Rising grievances among the European youth and its consequences

By Jennifer Bergman
Europe Analyst

Towards the end of my university years I, as I am sure everyone else does, reflected a lot about my entrance into the job market. During this period, I remember feeling sorry for those who graduated into the 2008-2009 recession, then came 2020 and I graduated into a global pandemic and economic crisis. Although I have been incredibly lucky, many people have not. As younger millennials and Generation Z are starting to embark on the job market, they are met with the same realisation that older millennials have already come to; the future that they have been sold as achievable, with things like a stable job and home-ownership, is increasingly harder to reach. These unmet expectations contribute to a growth in discontent and grievances, which can have long-term consequences for the political fabric and security of Europe.

The 21st century has seen recurring economic crises. In the early 2000s, the dot-com bubble burst; in 2008, the world entered a recession when the US housing market crashed causing ripples throughout the global financial system; and most recently, the 2020 pandemic forced the industries of the world to shut down, travel to stop and millions to lose their jobs. Overall, these economic shocks are accelerating the growth of a socio-economic divide in Europe, even in traditionally equal societies like Sweden. The OECD warns that this is raising the social barriers between groups and may generate a perception of inequality, which can potentially fuel political instability (OECD, 2017). In addition to the economic challenges, the threat of climate change is constantly looming, a threat that has become more visible in recent years with extreme weather events affecting the lives of millions. On a smaller scale, countries are experiencing conservative backsliding in terms of civil rights with police brutality being a frequent element on the news and reproductive rights coming under attack. Together, these events create a world where the future is looking increasingly bleak and individuals’ prospects for a comfortable life diminish.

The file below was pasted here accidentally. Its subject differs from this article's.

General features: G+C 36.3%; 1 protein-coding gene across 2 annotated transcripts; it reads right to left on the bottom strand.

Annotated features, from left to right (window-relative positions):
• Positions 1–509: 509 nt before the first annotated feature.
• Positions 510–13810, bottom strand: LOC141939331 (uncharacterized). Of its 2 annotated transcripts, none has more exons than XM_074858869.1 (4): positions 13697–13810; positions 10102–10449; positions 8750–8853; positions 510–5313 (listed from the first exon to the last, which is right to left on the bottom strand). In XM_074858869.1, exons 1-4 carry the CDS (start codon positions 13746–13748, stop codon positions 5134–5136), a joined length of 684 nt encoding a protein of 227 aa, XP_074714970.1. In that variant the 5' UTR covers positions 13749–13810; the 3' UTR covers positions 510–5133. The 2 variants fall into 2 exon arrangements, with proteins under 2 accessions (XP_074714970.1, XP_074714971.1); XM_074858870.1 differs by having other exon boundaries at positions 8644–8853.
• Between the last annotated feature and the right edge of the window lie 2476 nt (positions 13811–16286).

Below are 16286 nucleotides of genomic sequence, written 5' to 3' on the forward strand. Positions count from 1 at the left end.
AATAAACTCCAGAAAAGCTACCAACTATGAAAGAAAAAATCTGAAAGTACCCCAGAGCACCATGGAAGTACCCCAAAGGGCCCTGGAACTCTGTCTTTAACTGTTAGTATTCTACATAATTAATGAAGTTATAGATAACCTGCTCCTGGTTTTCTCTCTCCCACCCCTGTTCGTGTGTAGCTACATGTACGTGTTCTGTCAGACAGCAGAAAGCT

The consequences of the events outlined above are, of course, not isolated to the youth. However, they have taken place during a critical juncture in this group’s life, the period where they finish their studies to enter the job market and adulthood. Youth unemployment has long been a major issue in Europe and during Covid, it increased from 15% to over 17% in the first two quarters of 2020 (Kahn, 2020). However, the issue is not confined to unemployment, even among those who manage to land a job, grievances are growing. Young people on the job market are told that if they just work hard they will get to a place of financial security, not realising that they are working in a system that is not constructed for them to succeed. In her widely read article, Anne Helen Petersen writes about the effect this is having on millennials, labelling them the ‘burnout generation’. She outlines how the pressures put on young people to succeed forces them to accept poor treatment and stretch themselves increasingly thinner to get ahead. This accumulates in a burned-out generation, unable to muster the energy to finish everyday tasks like doing laundry or grocery shopping (Petersen, 2019).

These events and the feeling of striving for something that you cannot reach are not in themselves what contributes to rising grievances among youth; rather it is governments’ handling, or lack thereof, of the situation. In his study on Spain and Portugal, Torcal (2014) found that the economic crisis did not reduce trust in state institutions; instead, it was because the institutions that were supposed to represent the youth were not responsive to their demands or concerns. Especially during times of crises, demands and concerns arise, and in these instances, if you live in a democracy you expect the people that you elect to represent you and work to make your life better. Inevitably, if this is not the case, trust in those institutions will reduce. This lack of trust acts as the fuel for grievances.